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Figure 2. Schematic model of HIV and substance abuse induced Mucociliary dysfunction. HIV Tat and Cigarette smoke can inhibit CFTR biogenesis and function. HIV Tat increases TGF-β1 mRNA levels with a corresponding decrease in CFTR mRNA. Cigarette smoke can suppress CFTR biogenesis by TGF-β1 signaling or directly inhibit CFTR function by trapping surface CFTR in aggregosomes. Cigarette smoke, marijuana and cocaine can also inhibit the Ciliary component of MCC by decreasing CBF or ciliostasis (by cocaine). Marijuana smoking can lead to a loss of ciliated cells in the airway epithelium. The effects of these drugs on the ciliary component can synergize with the effects of HIV Tat mediated suppression of CFTR leading to a pronounced suppression of MCC. A combination of HIV gp120, Cigarette smoke and/or Marijuana can also promote mucus hypersecretion in the milieu where CFTR function is already attenuated by Tat and cigarette smoke leading to Dysregulation of all the principal components of the MCC system. Dysregulation of one or more components of the MCC system will lead to mucus impaction and microbial colonization. Pharmaceutical drugs that increase intracellular cAMP by either activating cyclase or inhibiting phosphodiesterase when used in combination with CFTR potentiators like Ivacaftor can restore one or more components of the MCC and repair the mucociliary dysfunction.

Conclusions

Normal mucociliary function fails with dysfunction of any one of the major components of the MCC apparatus namely mucus production, ciliary beating, and ASL depth maintenance fail. Suppression of MCC leads to an inefficient clearance of pollutants, pathogens, and allergens. This leads to chronic inflammation and microbial colonization which manifests as chronic airway diseases like asthma, chronic bronchitis associated with COPD, and recurrent lung infections pervasive in HIV infected individuals and/or smoked substance abusers. Smoked substance abuse can suppress MCC independently and an underlying HIV infection can have an additive effect as each of these can suppress one or more components of MCC system. Under these conditions, therapeutics that can restore CFTR function or CBF can restore MCC and prevent microbial colonization consequently decreasing the incidence of pneumonia in People living with HIV.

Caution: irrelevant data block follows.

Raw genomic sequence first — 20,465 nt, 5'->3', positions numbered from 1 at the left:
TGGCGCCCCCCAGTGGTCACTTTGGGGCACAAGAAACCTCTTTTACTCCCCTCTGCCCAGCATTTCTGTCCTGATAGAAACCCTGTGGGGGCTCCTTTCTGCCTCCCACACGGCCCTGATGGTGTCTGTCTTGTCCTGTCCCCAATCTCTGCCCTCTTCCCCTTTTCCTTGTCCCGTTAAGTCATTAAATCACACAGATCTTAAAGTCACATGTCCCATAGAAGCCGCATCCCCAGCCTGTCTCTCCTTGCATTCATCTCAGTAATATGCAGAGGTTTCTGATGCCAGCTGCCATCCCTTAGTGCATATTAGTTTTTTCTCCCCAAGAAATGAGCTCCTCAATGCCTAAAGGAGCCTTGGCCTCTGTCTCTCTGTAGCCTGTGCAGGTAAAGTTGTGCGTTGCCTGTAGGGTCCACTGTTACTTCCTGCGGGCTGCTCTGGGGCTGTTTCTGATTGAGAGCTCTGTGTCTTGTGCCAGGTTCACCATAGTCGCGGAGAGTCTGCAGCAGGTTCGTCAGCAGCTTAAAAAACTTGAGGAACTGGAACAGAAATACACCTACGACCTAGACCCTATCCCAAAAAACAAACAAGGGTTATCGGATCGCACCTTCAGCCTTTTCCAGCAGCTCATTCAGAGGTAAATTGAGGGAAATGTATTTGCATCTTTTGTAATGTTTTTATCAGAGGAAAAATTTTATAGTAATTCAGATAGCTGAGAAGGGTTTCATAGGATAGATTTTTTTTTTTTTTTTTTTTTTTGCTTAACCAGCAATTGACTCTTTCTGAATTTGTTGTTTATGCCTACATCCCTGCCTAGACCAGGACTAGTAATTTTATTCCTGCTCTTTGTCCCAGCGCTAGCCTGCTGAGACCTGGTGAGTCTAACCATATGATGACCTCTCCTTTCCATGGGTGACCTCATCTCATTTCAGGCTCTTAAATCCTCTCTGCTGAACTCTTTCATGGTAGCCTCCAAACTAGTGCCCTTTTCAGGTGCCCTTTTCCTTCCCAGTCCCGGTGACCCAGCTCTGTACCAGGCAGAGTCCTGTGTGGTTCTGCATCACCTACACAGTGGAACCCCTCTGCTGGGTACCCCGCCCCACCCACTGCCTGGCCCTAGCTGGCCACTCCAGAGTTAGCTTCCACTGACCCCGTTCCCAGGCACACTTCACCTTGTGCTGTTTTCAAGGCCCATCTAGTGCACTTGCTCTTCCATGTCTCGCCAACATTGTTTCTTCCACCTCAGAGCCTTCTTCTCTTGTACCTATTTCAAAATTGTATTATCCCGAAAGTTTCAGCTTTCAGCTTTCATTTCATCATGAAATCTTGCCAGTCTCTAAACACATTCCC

Conflict of Interest Statement

The authors declare that the research was conducted in the absence of any commercial or financial relationships that could be construed as a potential conflict of interest.

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Keywords: HIV, tobacco smoke, cocaine, mucociliary clearance, marijuana abuse, cystic fibrosis transmembrane conductance regulator, ciliary beat frequency

Citation: Chinnapaiyan S and Unwalla HJ (2015) Mucociliary dysfunction in HIV and smoked substance abuse. Front. Microbiol. 6:1052. doi: 10.3389/fmicb.2015.01052

Received: 17 June 2015; Accepted: 14 September 2015;
Published: 14 October 2015.

Edited by:

Pankaj Seth, National Brain Research Centre, India

Reviewed by:

Hidekatsu Iha, Oita University, Japan
Yoshitaka Sato, Nagoya University Graduate School of Medicine, Japan

Copyright © 2015 Chinnapaiyan and Unwalla. This is an open-access article distributed under the terms of the Creative Commons Attribution License (CC BY). The use, distribution or reproduction in other forums is permitted, provided the original author(s) or licensor are credited and that the original publication in this journal is cited, in accordance with accepted academic practice. No use, distribution or reproduction is permitted which does not comply with these terms.

*Correspondence: Hoshang J. Unwalla, Department of Immunology, Herbert Wertheim College of Medicine, Florida International University, 11200 SW 8th Street, AHC-1 #421, Miami, FL 33199, USA, hunwalla@fiu.edu